The state-of-the-art ‘ImpiFish’ craft
Bertish’s craft, named the “ImpiFish,” is nothing short of extraordinary. Created by world-renowned naval architect Phil Morrison, the ImpiFish is built with speed and safety in mind. Just under 20 feet in length, the SUP weighs in at approximately 1,350 pounds and boasts a watertight cabin. Not exactly your run-of-the-mill recreational paddle board. The craft features an advanced satellite communication system, two sets of solar panels to power all on-board electronics, a water desalinator for drinking and an auto-pilot system. All this and it has a zero percent carbon footprint.
Even though he’s only part-way through his epic journey, Bertish is already breaking world records. On December 13, just seven days into his journey, Bertish passed 193 miles and broke the world record for a solo, unsupported ocean paddle. On December 22, he became the first person to paddle 300 miles in a SUP and with every stroke he sets new records.
So what’s all this self-imposed hardship for?
For starters, Bertish hopes to raise awareness for ocean conservation and the fragile nature of marine ecosystems. Bertish has also teamed up with a group of corporate sponsors to raise funds for a wide range of projects. One is the Signature of Hope Trust, which aims to build at least five schools in the poorest regions of South Africa. Another is The Lunchbox Fund, which provides an annual dividend to feed and educate thousands of children. There’s also Operation Smile, which provides funds to help pay for life-changing cleft lip and palate surgeries for children.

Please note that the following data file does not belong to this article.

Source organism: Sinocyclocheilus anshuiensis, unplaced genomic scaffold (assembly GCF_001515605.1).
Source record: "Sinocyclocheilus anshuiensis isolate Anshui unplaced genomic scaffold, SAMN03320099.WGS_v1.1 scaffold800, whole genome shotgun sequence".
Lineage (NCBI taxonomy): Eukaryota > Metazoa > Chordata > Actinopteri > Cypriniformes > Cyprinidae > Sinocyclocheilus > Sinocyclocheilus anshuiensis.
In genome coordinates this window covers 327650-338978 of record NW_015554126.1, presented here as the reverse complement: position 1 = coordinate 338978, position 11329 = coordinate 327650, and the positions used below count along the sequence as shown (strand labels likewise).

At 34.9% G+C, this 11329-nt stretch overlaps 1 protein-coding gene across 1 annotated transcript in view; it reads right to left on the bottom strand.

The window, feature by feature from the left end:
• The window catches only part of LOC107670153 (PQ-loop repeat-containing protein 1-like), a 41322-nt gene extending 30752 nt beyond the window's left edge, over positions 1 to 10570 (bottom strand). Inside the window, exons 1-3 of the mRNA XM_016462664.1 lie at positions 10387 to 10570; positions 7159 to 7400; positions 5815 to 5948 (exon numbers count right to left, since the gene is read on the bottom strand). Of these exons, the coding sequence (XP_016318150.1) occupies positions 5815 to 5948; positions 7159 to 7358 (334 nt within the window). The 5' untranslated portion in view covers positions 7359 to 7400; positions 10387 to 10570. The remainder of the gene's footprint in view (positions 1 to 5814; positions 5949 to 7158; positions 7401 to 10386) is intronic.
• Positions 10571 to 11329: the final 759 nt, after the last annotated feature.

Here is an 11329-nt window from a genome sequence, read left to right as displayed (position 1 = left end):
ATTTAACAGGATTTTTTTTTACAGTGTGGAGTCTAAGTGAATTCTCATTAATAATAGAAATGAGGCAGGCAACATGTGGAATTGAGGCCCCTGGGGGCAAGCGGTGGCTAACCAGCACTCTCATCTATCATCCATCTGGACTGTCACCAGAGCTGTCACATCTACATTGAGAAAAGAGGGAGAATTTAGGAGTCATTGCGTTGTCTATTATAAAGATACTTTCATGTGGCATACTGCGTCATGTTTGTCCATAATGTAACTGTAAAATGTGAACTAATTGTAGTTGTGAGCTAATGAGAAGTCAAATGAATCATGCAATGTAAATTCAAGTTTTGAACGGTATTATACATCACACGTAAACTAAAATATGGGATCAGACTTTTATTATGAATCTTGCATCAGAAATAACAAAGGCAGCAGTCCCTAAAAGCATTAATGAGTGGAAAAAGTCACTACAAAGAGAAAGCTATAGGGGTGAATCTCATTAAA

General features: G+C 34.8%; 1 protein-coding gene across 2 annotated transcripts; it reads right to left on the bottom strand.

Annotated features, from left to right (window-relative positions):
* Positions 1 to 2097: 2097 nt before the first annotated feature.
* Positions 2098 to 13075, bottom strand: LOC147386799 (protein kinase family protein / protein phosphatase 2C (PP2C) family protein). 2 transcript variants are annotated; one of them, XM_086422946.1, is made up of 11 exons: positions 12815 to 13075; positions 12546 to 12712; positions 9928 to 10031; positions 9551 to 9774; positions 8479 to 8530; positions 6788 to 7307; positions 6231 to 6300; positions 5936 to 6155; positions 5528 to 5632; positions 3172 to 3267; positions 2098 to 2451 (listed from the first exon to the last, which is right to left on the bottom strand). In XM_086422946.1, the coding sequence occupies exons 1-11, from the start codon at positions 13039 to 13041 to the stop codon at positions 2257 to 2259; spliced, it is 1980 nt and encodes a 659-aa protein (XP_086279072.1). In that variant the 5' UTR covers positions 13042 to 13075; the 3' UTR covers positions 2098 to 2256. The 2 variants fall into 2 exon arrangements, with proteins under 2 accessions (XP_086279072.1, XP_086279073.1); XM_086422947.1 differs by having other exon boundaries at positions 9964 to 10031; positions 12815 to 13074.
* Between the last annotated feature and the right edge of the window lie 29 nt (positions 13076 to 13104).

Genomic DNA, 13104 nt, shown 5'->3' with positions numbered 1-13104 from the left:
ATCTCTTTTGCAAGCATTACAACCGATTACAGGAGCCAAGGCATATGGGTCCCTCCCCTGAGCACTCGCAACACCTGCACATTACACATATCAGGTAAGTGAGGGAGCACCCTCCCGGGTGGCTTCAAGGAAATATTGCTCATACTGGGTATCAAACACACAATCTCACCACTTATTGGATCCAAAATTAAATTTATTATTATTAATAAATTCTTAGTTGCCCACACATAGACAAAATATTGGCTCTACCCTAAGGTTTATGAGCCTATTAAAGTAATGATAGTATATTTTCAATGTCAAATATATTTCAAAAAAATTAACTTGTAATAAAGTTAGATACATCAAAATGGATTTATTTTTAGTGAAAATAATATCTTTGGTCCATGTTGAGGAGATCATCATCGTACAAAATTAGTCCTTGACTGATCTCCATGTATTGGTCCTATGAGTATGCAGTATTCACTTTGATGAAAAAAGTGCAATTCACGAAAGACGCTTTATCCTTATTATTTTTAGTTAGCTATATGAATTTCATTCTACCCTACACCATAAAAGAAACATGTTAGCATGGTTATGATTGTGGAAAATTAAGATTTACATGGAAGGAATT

An impressive endeavor and it’s not the first for this avid-adventurer turned thrill-seeker. As a professional surfer, he’s conquered some of the biggest waves on the planet. In 2000, he was acclaimed by swell.com for “Biggest Wave Paddled in the World.” In 2001 he was the first person to paddle in at Jaws, Hawaii. And in 2010, he was the first to surf Seal Island. Going through his impressive credentials, Bertish has a lot of “firsts” to his name. He’s also attached his name to plenty of big-time competitions, placing third in the Red Bull Big Wave Africa, second in Oregon’s Nellscott Big Wave Event and third in the Big Wave World Tour.
World records for stand-up paddleboarding
Put a paddle in his hand and the achievements start to rack up as well. Bertish was the first person to SUP Nellscott Reef. He was first to SUP Dungeons. He placed ninth in the 2012 SUP World Championships. Additionally, he broke the world record for paddleboarding the English Channel in under six hours.
Unsurprisingly, all those achievements have not gone unnoticed. In 2013, Bertish was awarded runner-up for the Global SUP Adventurer of the Year Award. And in 2014, Nightjar People’s Choice awarded him “Adventurer of the Year.”
With such a stellar story behind him, and so much more to be achieved, Bertish has taken his experiences to the big stage. He’s become a sought-after global motivational keynote speaker, TEDx guest speaker and regularly talks at corporate events and schools. In between talks, surfing and SUPing, Bertish still finds the time to keep his small personal business running.
It’s a lesson in just how much we can achieve when we’re passionate about what we do and don’t take “no” for an answer. If Bertish can cross the Atlantic with nothing more than a board and a paddle, imagine what you can do!
Interested in Bertish’s progress? Keep track here.
— Liivi Hess